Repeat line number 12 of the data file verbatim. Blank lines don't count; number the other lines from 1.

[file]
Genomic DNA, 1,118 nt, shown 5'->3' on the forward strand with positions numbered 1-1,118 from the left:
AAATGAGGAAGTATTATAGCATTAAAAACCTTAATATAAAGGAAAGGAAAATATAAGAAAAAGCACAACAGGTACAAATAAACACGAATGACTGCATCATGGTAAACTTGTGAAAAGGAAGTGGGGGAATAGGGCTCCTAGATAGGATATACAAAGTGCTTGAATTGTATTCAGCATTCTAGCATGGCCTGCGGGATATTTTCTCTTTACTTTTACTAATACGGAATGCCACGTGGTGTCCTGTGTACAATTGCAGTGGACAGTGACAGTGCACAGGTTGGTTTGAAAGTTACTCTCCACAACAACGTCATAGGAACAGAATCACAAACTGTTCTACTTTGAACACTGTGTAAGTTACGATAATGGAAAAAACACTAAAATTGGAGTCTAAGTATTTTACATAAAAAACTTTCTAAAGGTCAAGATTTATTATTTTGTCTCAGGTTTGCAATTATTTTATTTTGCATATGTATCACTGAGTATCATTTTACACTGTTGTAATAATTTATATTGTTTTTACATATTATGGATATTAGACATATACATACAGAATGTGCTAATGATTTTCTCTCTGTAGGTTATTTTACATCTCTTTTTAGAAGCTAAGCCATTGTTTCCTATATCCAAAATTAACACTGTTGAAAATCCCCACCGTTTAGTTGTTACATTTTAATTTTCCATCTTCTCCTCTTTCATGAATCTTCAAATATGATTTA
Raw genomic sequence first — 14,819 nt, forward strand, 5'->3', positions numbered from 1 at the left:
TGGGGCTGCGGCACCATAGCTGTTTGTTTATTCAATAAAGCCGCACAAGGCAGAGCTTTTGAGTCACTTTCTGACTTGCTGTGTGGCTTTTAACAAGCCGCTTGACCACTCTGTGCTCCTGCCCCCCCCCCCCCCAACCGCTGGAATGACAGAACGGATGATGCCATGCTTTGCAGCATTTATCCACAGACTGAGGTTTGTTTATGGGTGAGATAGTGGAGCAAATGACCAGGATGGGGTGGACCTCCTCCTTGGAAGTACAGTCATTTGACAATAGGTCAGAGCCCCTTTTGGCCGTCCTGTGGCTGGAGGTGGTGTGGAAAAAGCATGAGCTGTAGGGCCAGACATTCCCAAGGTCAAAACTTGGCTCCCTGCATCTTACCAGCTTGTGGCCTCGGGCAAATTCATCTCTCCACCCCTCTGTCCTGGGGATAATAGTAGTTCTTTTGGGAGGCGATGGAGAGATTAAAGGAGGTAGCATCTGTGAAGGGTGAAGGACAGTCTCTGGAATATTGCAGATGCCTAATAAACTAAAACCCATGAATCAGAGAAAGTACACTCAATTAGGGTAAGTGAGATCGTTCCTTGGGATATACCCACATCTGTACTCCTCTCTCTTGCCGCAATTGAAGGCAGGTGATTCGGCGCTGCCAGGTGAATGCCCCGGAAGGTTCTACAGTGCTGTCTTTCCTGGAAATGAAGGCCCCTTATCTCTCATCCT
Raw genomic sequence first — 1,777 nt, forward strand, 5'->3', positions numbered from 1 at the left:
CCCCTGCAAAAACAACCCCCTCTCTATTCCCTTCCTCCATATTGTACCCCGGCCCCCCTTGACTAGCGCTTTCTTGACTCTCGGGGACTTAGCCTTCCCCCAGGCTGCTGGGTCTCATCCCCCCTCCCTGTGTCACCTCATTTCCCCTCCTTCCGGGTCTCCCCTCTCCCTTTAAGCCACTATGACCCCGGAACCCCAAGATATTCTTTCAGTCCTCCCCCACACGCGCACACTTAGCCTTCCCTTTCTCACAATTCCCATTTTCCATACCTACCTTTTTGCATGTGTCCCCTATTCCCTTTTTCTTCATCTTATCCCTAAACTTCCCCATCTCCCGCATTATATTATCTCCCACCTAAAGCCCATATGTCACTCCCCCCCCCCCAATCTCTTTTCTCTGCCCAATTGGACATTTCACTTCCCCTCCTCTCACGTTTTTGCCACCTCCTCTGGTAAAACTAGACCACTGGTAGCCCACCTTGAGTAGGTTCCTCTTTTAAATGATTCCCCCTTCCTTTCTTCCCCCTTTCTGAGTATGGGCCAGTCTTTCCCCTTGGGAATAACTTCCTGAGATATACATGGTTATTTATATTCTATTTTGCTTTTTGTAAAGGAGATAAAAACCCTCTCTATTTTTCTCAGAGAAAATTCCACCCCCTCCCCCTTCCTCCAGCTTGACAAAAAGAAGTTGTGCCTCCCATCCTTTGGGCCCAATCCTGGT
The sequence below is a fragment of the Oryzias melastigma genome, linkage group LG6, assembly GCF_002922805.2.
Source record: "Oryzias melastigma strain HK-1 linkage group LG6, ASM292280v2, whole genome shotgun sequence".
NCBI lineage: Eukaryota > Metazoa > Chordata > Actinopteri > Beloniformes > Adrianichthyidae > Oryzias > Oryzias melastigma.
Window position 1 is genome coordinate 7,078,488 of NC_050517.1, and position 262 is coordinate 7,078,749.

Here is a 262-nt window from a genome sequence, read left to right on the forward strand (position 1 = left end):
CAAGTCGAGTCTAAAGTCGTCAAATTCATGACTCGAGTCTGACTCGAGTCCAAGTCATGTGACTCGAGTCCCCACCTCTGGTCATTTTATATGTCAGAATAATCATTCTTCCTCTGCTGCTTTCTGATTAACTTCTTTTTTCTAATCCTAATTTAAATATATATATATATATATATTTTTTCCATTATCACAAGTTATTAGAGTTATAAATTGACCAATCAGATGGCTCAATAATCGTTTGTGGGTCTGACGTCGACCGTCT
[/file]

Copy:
CAAGTCGAGTCTAAAGTCGTCAAATTCATGACTCGAGTCTGACTCGAGTCCAAGTCATGTGACTCGAGTCCCCACCTCTGGTCATTTTATATGTCAGAATAATCATTCTTCCTCTGCTGCTTTCTGATTAACTTCTTTTTTCTAATCCTAATTTAAATATATATATATATATATATTTTTTCCATTATCACAAGTTATTAGAGTTATAAATTGACCAATCAGATGGCTCAATAATCGTTTGTGGGTCTGACGTCGACCGTCT